Before I came to Japan I was certainly a picky eater. I am a vegetarian and until recently didn't eat fish. This meant that any food within the proximity of something that had a face immediately became inedible. I hate milk, cheese, and mayonnaise, I don't eat fried foods, and despite a desperate love of chocolate and frozen yogurt I'm not big on sweets.

Japanese people are trained from an early age to eat everything. At school lunches, everyone is served the same thing, and everyone is expected to clean their plates down to the last grain of rice. Even as adults, when Japanese order at restaurants they don't ask for any substitutions. Thus, going against the grain and requesting a substitution is kind of a big deal. So my short stay in Japan has taught me to be a lot less picky.

Case in point: 焼きさば or Grilled Mackerel. In the upper right hand corner is a picture of this local specialty in its own fancy plastic sack. Mrs. Fukuda-san says that very few places grill mackeral whole in Japan anymore, and even fewer on a wooden grill like at the food center next to my house. Apparently people come all the way from Hiroshima just to get this fishy treat. So although the combination of good recommendation from the locals, and delicious fishy scents wafting my way every Saturday and Sunday afternoon, I couldn't bring myself to try one. Why?
Because this is how it looks unwrapped.

Yes, ladies and gents, it delivers what it offers: a whole grilled fish. Not only does the thought of my food looking back at me give me the willies for sure, but also I was afraid at what else they might not have removed from the fish. As I've grown accustomed to eating more and more things I previously would have labeled "gross", I came to want to give this bad boy a try. So when Moto came to visit we decided to try one, with the caveat that he would eat all the parts I didn't want (head, skin, innards, etc).

The friendly people at the food center wrap your fish straight from the grill in butcher paper, then newspaper, and put it in his own little sack. It's a wood grill and the fish is grilled au naturale as is on a great bamboo skewer. Luckily, it turned out they removed all the guts before grilling (which is more than I can say about some of the fish in the school lunches) so we didn't have to worry about those surprises. And guess what?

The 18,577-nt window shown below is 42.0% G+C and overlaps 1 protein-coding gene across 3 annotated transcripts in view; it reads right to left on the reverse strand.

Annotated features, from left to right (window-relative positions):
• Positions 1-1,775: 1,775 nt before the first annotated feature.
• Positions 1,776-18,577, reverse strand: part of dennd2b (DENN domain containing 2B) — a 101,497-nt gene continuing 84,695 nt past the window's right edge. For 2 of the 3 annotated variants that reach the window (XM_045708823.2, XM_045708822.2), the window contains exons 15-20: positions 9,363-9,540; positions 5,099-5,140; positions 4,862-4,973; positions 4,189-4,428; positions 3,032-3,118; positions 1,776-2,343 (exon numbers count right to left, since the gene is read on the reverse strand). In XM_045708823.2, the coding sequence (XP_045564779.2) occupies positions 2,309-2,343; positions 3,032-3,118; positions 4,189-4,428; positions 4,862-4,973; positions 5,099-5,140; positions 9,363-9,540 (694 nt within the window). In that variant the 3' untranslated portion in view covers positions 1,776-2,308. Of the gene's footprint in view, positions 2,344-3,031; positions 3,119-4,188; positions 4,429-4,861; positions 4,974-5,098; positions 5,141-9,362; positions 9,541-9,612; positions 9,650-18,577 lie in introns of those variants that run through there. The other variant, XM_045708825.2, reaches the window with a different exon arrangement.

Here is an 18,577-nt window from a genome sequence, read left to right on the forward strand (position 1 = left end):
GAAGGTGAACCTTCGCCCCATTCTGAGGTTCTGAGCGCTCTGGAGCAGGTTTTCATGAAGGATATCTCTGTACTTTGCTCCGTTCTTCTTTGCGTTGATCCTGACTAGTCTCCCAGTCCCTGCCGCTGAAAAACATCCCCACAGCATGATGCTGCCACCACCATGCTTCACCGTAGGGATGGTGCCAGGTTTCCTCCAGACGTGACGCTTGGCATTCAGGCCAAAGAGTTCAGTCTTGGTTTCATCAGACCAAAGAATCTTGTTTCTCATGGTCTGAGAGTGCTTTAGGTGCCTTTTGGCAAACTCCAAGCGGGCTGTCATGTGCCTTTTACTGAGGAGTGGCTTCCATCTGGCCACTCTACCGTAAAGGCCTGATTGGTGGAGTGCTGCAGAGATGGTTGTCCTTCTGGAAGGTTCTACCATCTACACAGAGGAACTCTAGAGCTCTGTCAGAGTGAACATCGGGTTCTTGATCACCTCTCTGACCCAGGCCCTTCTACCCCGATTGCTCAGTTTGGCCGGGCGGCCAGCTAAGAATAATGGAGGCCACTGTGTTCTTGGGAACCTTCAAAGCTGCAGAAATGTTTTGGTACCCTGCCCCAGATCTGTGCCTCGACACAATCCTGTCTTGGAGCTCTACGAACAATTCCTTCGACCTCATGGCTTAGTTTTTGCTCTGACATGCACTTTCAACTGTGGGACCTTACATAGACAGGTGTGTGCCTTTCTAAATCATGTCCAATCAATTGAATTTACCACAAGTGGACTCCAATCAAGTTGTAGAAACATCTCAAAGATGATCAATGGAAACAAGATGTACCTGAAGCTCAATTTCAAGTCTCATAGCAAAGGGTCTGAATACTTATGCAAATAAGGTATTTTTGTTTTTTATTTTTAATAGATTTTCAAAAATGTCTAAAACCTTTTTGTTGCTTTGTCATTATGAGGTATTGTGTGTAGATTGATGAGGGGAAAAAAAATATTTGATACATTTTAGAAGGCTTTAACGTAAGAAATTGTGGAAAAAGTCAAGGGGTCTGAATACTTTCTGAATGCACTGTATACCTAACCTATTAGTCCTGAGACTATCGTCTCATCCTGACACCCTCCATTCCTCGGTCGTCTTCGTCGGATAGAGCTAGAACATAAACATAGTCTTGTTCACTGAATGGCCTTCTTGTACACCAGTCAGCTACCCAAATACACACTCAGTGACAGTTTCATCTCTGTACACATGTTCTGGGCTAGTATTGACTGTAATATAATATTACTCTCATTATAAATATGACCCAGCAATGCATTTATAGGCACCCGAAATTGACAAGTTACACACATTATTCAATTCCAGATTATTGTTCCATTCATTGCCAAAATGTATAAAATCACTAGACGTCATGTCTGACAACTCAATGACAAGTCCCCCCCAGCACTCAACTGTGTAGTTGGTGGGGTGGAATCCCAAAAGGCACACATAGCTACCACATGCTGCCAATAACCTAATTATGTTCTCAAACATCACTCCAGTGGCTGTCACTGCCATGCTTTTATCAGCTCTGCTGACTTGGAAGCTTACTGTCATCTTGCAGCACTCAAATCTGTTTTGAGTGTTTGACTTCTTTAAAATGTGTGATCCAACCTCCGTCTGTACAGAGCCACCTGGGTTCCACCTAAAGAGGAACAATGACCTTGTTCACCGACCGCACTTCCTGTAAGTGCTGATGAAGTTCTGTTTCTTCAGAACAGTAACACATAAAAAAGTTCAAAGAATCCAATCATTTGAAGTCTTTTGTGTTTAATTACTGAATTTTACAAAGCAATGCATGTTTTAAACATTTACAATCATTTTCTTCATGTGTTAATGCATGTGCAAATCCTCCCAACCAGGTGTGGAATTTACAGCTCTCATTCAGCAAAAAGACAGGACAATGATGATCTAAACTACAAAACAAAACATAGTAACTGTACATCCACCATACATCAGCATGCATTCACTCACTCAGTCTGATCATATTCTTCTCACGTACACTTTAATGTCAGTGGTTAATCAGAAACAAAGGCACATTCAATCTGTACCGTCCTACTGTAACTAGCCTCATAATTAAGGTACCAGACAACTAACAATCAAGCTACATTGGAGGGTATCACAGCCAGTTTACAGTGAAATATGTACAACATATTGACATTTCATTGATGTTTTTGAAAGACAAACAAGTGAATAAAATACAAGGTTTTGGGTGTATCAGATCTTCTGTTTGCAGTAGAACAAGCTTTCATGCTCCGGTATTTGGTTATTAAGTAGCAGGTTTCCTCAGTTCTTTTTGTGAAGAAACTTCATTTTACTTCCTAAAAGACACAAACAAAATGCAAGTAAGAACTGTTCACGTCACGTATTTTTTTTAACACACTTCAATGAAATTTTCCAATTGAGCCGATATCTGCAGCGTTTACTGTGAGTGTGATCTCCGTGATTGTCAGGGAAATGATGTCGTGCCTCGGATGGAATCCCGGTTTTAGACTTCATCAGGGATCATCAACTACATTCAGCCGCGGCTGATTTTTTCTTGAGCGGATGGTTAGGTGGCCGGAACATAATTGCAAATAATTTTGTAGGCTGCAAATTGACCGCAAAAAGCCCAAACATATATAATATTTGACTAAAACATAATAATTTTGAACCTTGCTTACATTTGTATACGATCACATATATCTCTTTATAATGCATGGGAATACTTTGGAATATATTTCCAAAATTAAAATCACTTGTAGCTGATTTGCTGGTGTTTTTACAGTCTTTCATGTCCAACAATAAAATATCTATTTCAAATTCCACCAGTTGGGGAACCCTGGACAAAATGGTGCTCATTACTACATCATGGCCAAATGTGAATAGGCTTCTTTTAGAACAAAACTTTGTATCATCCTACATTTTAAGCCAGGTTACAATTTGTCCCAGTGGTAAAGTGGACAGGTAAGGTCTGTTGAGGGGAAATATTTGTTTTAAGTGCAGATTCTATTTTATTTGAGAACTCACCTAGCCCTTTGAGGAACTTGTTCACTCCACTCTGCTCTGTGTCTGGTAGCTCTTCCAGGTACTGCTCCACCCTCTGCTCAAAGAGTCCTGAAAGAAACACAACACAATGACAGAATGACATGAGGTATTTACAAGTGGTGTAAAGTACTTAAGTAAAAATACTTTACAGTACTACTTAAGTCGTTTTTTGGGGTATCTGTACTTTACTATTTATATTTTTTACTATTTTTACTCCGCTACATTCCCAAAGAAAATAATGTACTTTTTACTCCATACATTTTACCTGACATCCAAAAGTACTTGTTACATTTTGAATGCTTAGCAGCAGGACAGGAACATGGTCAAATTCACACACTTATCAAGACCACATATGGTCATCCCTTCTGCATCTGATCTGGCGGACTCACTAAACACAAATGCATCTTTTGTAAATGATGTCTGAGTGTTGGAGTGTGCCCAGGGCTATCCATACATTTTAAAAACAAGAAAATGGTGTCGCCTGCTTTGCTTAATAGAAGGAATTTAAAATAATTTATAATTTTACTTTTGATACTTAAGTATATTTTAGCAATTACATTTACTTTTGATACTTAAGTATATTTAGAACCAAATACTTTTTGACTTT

I liked it.

Now, don't get me wrong. I still prefer my fish sans head, and fish skin isn't a delicacy for me. But I can get over it, and even enjoy it. In the past finishing a meal with in as horrific a picture as this would have made me lose it. Instead, I just burp and get on with my evening.

What do you think? Wouldn't it be nice if we all were a little less picky?
No cheese though, please.

Tuesday, May 25, 2010

Buddhist Wedding Ceremony

Oh, where to begin?

In Okuizumo is a building known as the Shimane School of Design . It's basically a little art school where students can get an Associate's Degree in Art. Nozomi, my friend from the TV station, graduated from said school, and we visited last last Autumn to film an episode of Attack English! We were invited back for a one day pottery seminar. The teacher of that seminar is named Kaori, and last month she invited me to go to her wedding, which just happened to be a completely rare and lavish Buddhist Wedding Ceremony as she is marrying a Buddhist monk named Ippo, which is now my new favorite male name.
Got it? Good.

"Why is a Buddhist Wedding Ceremony so rare?" you might ask. "Aren't you in Japan- land of Buddhism?" Well you are right. There are a lot of Buddhists in Japan. In fact, Japan's two main religions are Buddhism and Shintoism, and the two live harmoniously together in this strange land. Shinto 神道 or "The Path of the Gods" is Japan's native religion and focuses on nature worship and cleansing rituals. Buddhism 仏教 was brought over to Japan from China via Korea during the Nara Period. An interesting fact is that many Japanese people observe both Shinto and Buddhist holidays, but normally funerals are observed using Buddhist rituals and weddings are celebrated with Shinto rituals.

"Oh, I got it." you respond. "So most Japanese weddings are Shinto." Wrong again. In recent years Western style weddings have become popluar, so most Japanese weddings are held in a Chapel with the big poofy dress and funny looking priests and the whole shabang. This is how people like my friend James from Canada can make a living in Japan by being white and playing the part of a priest... errr. "Celebrant" for wedding ceremonies. Basically, few Japanese people have seen a Shinto wedding ceremony, and almost none have seen a Buddhist ceremony. So I'm one lucky gaijin.

The actual ceremony was held at Ippo's temple in Shinji, a town about an hour from me. On a side note, Buddhist places of worship are temples 寺 (tera) and Shinto buildings are shrines 神社 (jinja). When I first arrived at the temple I felt awkard with many elderly kimono-clad Japanese people who obviously belonged there. Luckily soon some of Kaori's friends showed up and adopted me, so although I stood out like a sore thumb at least I belonged there. It was really a beautiful ceremony. It encomassed all the senses- incense was lit, bells were rung and prayers chanted, there were beautiful robes and decorations, and the guests indulged in some delicious Sake